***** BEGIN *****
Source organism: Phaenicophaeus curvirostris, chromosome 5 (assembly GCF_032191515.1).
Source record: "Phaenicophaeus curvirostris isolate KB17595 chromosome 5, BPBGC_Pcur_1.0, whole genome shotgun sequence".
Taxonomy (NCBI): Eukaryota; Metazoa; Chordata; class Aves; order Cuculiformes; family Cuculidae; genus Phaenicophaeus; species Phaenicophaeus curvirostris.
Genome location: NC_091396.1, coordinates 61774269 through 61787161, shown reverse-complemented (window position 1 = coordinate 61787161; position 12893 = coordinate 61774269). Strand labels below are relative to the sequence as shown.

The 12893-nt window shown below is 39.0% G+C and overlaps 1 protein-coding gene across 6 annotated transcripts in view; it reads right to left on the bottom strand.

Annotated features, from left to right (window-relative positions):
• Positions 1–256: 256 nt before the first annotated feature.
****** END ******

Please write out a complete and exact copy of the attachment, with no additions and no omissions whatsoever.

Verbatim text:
Source organism: Phaenicophaeus curvirostris, chromosome 5 (assembly GCF_032191515.1).
Source record: "Phaenicophaeus curvirostris isolate KB17595 chromosome 5, BPBGC_Pcur_1.0, whole genome shotgun sequence".
Taxonomy (NCBI): Eukaryota; Metazoa; Chordata; class Aves; order Cuculiformes; family Cuculidae; genus Phaenicophaeus; species Phaenicophaeus curvirostris.
Genome location: NC_091396.1, coordinates 61774269 through 61787161, shown reverse-complemented (window position 1 = coordinate 61787161; position 12893 = coordinate 61774269). Strand labels below are relative to the sequence as shown.

The 12893-nt window shown below is 39.0% G+C and overlaps 1 protein-coding gene across 6 annotated transcripts in view; it reads right to left on the bottom strand.

Annotated features, from left to right (window-relative positions):
• Positions 1–256: 256 nt before the first annotated feature.